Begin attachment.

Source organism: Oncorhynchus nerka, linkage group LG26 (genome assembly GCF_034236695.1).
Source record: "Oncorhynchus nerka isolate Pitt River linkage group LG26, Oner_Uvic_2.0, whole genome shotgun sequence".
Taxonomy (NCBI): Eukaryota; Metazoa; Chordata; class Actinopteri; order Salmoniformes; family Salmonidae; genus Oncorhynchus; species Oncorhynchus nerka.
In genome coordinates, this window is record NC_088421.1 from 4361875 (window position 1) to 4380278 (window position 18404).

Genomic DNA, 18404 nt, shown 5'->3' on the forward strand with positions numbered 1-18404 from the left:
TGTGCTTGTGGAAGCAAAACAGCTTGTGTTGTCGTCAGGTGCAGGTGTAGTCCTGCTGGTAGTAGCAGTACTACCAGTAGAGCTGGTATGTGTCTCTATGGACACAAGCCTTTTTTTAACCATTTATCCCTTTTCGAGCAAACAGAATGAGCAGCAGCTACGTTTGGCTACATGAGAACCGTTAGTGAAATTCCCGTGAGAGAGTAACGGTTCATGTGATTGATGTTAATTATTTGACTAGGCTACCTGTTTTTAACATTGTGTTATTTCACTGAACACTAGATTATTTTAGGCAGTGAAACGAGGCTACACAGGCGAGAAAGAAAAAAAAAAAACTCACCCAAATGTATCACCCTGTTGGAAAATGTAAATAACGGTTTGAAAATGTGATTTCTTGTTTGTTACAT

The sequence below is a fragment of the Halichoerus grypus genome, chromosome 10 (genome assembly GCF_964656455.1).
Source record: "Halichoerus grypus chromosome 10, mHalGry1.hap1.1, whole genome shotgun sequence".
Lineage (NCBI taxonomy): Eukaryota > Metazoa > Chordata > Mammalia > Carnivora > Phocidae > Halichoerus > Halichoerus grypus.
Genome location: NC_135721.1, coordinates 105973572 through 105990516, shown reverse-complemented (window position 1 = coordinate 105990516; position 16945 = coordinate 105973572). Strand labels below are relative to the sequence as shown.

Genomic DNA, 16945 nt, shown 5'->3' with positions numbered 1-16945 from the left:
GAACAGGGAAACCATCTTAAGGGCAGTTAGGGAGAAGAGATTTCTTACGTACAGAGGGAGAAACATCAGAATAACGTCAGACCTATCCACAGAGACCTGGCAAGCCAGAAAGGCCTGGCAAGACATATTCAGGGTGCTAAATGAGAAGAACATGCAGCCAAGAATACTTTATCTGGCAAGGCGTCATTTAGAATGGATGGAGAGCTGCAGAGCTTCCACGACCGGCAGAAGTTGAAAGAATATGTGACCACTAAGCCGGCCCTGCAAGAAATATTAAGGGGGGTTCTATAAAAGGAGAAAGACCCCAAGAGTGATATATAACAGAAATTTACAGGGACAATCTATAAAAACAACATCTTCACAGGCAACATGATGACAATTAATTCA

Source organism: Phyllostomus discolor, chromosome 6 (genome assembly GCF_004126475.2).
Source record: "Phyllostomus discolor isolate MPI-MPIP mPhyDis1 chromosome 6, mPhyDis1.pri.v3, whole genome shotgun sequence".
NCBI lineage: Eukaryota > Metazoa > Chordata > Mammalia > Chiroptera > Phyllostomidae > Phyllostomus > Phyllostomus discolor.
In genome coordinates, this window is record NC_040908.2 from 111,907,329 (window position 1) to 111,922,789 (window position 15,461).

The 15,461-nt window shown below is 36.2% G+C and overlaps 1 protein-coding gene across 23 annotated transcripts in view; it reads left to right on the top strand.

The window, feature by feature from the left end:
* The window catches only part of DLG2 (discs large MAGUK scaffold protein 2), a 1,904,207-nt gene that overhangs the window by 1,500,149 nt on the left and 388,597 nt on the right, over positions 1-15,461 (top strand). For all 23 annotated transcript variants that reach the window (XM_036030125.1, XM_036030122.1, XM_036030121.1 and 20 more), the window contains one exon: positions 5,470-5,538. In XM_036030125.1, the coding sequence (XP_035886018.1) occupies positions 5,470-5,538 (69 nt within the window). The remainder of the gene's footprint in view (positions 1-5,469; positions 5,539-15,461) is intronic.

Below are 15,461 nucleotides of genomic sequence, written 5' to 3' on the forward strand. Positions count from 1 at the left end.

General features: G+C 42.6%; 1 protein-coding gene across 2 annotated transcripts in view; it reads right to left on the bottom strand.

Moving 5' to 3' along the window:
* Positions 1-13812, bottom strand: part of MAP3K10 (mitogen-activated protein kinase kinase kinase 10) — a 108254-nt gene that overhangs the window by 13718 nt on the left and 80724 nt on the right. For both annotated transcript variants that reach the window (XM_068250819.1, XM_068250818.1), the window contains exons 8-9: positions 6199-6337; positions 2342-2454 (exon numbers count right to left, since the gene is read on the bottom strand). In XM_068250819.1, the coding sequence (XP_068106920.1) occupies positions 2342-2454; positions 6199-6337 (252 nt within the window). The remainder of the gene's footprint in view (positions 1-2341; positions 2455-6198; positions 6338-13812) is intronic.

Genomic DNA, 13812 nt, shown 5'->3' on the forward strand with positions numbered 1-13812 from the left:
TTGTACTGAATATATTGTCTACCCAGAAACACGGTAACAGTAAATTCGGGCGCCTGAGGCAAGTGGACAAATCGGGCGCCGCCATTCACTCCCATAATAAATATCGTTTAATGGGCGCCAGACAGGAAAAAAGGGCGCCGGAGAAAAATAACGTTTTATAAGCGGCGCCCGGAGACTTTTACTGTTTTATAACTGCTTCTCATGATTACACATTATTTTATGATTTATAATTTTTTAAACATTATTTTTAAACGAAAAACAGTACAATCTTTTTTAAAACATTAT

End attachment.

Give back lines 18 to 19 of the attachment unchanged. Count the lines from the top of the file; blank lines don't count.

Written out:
The window, feature by feature from the left end:
* The window catches only part of DLG2 (discs large MAGUK scaffold protein 2), a 1,904,207-nt gene that overhangs the window by 1,500,149 nt on the left and 388,597 nt on the right, over positions 1-15,461 (top strand). For all 23 annotated transcript variants that reach the window (XM_036030125.1, XM_036030122.1, XM_036030121.1 and 20 more), the window contains one exon: positions 5,470-5,538. In XM_036030125.1, the coding sequence (XP_035886018.1) occupies positions 5,470-5,538 (69 nt within the window). The remainder of the gene's footprint in view (positions 1-5,469; positions 5,539-15,461) is intronic.